Parker’s fight against Chisora has been a long time in the making, coming as it has after the scheduled bout between the pair in 2019 was cancelled due to Parker sustaining a spider bite in Las Vegas.
Facing the durable and potentially dangerous Chisora, a 37-year-old who lost his last fight against the No 1-ranked Oleksandr Usyk but who has recorded good recent victories against David Price and Artur Szpilka, not to mention a spectacular 2018 knockout of Carlos Takam – a man who went the distance with Parker – with a new coach is not without risks.
But Parker, now 28-2 as a professional, felt the change was necessary, as was the sacrifice of living by himself away from wife Laine and their three daughters for two months. His arrival in Dublin coincided with the lapse of his name suppression in connection with an alleged drugs conspiracy. Parker, who was never charged and has maintained his innocence, said his lawyer had instructed him not to comment.
“I said the last fight [against Fa] was make or break and this is again a make-or-break fight,” Parker said.
“I’m expected to win. A lot of people think Chisora has a chance but I’m expected to win because he’s past his prime and he’s coming off a loss, although he gave a good account of himself.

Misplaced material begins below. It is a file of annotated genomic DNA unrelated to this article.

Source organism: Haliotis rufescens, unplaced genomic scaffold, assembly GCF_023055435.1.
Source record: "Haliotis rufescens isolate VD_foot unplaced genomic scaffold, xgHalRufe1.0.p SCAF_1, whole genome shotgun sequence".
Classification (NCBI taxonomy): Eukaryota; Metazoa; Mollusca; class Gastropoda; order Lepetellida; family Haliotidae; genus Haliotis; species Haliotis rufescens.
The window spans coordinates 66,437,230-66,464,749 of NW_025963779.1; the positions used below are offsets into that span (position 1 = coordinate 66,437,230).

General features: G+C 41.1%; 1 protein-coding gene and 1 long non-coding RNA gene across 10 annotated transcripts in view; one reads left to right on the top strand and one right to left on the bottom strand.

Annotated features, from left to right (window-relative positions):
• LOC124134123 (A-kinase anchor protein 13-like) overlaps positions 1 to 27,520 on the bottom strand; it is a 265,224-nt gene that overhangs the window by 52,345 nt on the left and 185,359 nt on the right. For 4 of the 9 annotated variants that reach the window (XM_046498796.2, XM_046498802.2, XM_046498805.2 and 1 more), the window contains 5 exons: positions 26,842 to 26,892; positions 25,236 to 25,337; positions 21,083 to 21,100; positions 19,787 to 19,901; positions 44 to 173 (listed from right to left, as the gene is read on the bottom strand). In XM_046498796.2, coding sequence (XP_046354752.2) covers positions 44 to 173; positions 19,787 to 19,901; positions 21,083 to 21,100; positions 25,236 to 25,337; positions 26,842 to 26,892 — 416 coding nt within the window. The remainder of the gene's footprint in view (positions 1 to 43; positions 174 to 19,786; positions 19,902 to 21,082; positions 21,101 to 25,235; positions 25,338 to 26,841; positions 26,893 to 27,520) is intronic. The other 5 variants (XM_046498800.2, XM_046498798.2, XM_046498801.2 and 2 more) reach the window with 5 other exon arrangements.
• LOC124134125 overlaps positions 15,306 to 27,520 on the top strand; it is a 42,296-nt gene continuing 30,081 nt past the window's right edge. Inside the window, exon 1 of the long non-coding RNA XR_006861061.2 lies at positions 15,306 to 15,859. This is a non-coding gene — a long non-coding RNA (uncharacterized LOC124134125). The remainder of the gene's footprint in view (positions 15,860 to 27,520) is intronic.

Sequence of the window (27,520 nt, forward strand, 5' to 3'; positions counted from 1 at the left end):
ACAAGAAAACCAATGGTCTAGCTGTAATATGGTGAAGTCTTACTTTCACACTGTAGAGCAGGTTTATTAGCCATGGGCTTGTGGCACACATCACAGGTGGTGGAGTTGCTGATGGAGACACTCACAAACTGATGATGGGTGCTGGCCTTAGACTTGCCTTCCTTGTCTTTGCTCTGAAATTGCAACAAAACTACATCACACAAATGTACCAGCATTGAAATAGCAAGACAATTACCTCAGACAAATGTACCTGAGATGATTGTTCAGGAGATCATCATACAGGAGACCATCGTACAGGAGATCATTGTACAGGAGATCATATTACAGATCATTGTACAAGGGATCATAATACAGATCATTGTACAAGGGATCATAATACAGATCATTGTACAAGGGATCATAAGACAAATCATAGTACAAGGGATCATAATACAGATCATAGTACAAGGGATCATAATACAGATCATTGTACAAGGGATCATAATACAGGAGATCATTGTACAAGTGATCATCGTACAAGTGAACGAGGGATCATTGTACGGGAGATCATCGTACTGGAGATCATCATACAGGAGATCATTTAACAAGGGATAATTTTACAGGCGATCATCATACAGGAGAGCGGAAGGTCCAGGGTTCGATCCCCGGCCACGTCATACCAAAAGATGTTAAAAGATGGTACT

“It’s a must win – another one – otherwise my career will be in a shambles. I don’t know where I’d go if there’s a loss. My wife was so supportive of me coming here. Laine was like ‘you go there, train hard and make the most of your opportunity because not many opportunities come like this’.”
Chisora, who has a 32-10 record, is clearly wary of Parker’s renowned hand speed, although there wasn’t much evidence of that velocity over 12 rounds in Auckland recently.
Regardless, Chisora has said in recent interviews that he is also getting a new coach for the fight.
“He’s taking this fight very seriously, from what I hear,” said Parker, who would like to find the perfect balance of speed and power.
“You’re always dangerous when you’re throwing punches and your offence can be your defence when you’re throwing combinations. That’s been a big part of my game from the beginning. I needed to sit down more on my punches, which I still haven’t done yet. I still have more power I can produce.”
That production could be assisted in partnership with Fury. If Fury’s fight with British heavyweight rival Anthony Joshua is signed off soon, Parker may travel to his camp in Manchester to continue his preparations.
“It would be great to be in the same environment as Tyson – he’s a champ,” Parker said.
“But we’ll do what’s best for our camp because we don’t have the longest time.”
If nothing else, Parker could do worse than follow the example of his coach Lee, tall for a middleweight at 1.88m and a southpaw who packed a punch before his retirement in 2017.
“I started watching his fights – he had a good right hook. Some of his fights he’d be against the ropes and then boom, right hook, walk-off knockout.”